Majority of teen patient portals accessed by guardians, raising privacy concerns

Majority of teen patient portals accessed by guardians, raising privacy concerns

A study published this week in the Journal of the American Medical Association Network Open found that more than half of adolescent patient portal accounts with outbound messages were accessed by guardians.  

The findings, say the researchers, could be useful in guiding health system approaches to protecting confidentiality with regard to patient portals.  

“Confidential communication is necessary for many adolescents to feel comfortable seeking care for sensitive health needs,” read the study.  

“Although further studies with more data and control for confounders are warranted, our preliminary observation raises questions whether adolescents may be less willing to share sensitive health topics via the portal when aware that their guardians have access to their portal accounts,” it continued.  


The researchers explained that many health systems allow adolescents to access their electronic health records through a patient portal, which supports appointment scheduling, record sharing, and communication with clinicians.  

Systems also often offer proxy portal accounts for legal guardians, with separate login credentials, to access selected portions of the adolescent accounts and communicate with their adolescents’ clinicians separately.  

But, this study suggests, guardians may be using the adolescent account instead – leading to concerns about patient confidentiality.   

“Compliance with federal regulations, such as the 21st Century Cures Act, and state-specific consent and confidentiality laws for adolescents requires a reliable mechanism to share protected health information with adolescents without guardian knowledge,” said the researchers.  

The team used an algorithm to examine outbound messages sent from patient portal accounts of patients aged 13 to 18 years old at three institutions (with which the team members are affiliated): Stanford Children’s Health, Rady Children’s Hospital and Nationwide Children’s Hospital.  

All three institutions allow adolescents to have their own MyChart accounts through the Epic EHR.  

“The algorithm flagged messages if the message contained any of the following features: (1) a third-person reference to the adolescent; (2) phrases such as my son, my daughter, or my child; or (3) the signature matched the name of a guardian on file,” read the study.  

Out of 3,429 eligible accounts, the sensitivity – and specificity-adjusted algorithm found that 64% at Rady Children’s Hospital, 70% at Stanford Children’s Health and 76% at Nationwide Children’s Hospital had been accessed by guardians.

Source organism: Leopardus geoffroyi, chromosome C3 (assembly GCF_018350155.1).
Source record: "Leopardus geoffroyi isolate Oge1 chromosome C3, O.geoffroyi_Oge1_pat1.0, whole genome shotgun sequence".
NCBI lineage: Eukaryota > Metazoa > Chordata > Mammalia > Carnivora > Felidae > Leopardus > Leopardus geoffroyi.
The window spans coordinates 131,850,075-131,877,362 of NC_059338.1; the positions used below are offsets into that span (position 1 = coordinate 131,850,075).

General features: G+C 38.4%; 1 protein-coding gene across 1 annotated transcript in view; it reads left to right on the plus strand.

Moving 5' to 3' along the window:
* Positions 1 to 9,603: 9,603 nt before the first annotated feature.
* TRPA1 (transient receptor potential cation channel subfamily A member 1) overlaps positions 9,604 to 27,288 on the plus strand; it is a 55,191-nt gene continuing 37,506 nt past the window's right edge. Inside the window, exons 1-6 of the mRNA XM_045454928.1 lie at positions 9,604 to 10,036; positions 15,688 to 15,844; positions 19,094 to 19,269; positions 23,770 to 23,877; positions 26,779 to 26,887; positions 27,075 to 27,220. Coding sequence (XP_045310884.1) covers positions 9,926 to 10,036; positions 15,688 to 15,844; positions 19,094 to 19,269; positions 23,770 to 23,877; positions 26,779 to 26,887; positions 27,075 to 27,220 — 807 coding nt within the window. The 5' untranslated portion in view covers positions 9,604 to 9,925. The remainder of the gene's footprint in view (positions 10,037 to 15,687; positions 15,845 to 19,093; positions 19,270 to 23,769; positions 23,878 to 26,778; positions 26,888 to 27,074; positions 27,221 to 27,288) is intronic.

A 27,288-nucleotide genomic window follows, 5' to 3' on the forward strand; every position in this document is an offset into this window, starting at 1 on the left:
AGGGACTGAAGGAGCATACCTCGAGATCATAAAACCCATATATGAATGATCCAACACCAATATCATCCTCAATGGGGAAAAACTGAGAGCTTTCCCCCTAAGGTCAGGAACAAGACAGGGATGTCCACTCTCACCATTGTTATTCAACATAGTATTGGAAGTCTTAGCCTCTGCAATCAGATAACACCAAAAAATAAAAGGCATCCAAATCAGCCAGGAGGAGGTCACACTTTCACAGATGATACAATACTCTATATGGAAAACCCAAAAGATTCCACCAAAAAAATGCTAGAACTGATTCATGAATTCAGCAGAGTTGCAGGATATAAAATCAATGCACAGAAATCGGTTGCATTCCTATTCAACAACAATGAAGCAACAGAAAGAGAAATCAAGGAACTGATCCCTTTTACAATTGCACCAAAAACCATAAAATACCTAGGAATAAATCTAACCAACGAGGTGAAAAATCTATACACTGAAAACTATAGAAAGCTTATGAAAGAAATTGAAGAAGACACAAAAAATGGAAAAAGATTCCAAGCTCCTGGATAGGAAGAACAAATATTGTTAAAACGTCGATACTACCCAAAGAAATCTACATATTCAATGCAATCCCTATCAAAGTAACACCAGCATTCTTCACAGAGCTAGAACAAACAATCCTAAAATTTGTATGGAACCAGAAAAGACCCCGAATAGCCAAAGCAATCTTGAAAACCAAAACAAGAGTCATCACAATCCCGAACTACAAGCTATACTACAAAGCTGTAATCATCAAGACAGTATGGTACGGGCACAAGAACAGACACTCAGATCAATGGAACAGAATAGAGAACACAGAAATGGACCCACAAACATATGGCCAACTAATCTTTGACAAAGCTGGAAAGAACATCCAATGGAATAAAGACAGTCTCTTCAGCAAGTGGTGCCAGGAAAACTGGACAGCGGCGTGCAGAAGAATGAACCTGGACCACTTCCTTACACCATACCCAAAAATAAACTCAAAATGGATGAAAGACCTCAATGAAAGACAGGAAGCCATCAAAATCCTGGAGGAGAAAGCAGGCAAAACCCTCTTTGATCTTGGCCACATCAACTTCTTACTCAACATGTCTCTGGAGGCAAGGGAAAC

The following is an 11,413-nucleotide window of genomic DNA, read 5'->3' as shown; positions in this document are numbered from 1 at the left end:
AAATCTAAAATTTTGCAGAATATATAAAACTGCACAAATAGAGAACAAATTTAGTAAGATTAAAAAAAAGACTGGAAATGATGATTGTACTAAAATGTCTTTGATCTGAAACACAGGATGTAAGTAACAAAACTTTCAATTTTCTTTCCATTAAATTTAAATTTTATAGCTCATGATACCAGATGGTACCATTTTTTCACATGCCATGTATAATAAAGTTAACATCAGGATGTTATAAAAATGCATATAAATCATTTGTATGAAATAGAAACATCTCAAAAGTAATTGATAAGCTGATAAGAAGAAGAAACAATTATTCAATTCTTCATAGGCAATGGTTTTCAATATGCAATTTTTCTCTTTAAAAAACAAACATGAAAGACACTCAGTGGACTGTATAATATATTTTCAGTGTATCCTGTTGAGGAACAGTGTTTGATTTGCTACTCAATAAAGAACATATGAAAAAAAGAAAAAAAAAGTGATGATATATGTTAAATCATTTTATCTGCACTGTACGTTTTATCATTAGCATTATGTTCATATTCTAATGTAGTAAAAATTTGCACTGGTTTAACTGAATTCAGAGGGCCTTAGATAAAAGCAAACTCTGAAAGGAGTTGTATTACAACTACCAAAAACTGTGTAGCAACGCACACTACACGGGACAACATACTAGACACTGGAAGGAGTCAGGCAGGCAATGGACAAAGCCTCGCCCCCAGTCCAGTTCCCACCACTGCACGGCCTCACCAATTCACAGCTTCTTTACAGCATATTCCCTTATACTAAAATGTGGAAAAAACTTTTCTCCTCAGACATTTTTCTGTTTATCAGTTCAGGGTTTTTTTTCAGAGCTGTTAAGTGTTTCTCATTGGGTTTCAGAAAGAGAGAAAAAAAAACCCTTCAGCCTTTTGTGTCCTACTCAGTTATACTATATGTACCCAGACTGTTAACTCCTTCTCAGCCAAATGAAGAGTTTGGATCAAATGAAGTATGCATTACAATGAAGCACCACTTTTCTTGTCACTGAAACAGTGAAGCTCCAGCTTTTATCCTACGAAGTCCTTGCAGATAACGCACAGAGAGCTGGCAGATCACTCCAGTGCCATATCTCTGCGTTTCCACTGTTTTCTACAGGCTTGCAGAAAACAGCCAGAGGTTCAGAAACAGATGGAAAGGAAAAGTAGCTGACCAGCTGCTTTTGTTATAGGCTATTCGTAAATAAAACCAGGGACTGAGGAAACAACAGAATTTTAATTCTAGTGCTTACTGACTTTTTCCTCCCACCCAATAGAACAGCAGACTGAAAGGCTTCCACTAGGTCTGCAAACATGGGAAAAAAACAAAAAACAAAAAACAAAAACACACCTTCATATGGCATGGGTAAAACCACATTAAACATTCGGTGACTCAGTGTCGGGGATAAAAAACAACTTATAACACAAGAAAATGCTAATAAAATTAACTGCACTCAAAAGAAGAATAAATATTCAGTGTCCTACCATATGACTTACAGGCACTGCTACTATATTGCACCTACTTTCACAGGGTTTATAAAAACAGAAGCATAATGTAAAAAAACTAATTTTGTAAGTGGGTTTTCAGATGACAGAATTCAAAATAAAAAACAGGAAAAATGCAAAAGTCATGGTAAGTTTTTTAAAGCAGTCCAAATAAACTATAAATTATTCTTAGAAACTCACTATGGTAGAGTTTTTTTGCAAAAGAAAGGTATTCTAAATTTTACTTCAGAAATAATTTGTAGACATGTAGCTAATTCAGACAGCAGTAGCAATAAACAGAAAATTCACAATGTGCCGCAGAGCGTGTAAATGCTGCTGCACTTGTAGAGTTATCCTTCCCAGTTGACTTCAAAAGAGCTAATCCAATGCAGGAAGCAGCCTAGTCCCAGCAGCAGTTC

The percentage of flagged accounts decreased as patients aged.  

Researchers hypothesized several reasons for guardian access of adolescent portal accounts:   

  • Institutional workflow issues, including errors during portal sign-up
  • Misunderstanding of portal account design by adolescents and their guardians
  • Adolescents voluntarily sharing their portal access
  • Guardians coercively or surreptitiously accessing the adolescent’s account  

Regardless, they emphasized the importance of protecting young people’s sensitive health information.  

“It is necessary to educate adolescents and their guardians on the concepts of patient portals and proxy accounts, as well as the benefits and limitations of electronic communications, especially given that many adolescents are not familiar with patient portals,” read the study.   

“Dedicated staff for portal sign-up could help ensure contact information associated with the account belongs to the adolescents instead of the guardians. Clinician training related to confidentiality within the electronic record is also necessary to protect sensitive information for adolescents,” it continued.  


The Office of the National Coordinator for Health IT released updated recommendations this past year for pediatric health IT.  

Some of the recommendations acknowledged the potential complications and privacy concerns around providing children care, particularly when it comes to potentially sensitive health data.  

“Adolescents may be allowed by law or practice to sequester access to information, such as sexual and behavioral health history in their health record,” according to ONC’s recommendations.” Meanwhile, where portals are concerned, stakeholders have flagged potential security issues for years.  


“Based on these findings, it may be useful for healthcare systems to examine the current use of adolescent patient portals by guardians and develop strategies to promote proper portal access,” wrote the researchers in the JAMA Network Open study.

Kat Jercich is senior editor of Healthcare IT News.
Twitter: @kjercich
Email: [email protected]
Healthcare IT News is a HIMSS Media publication.

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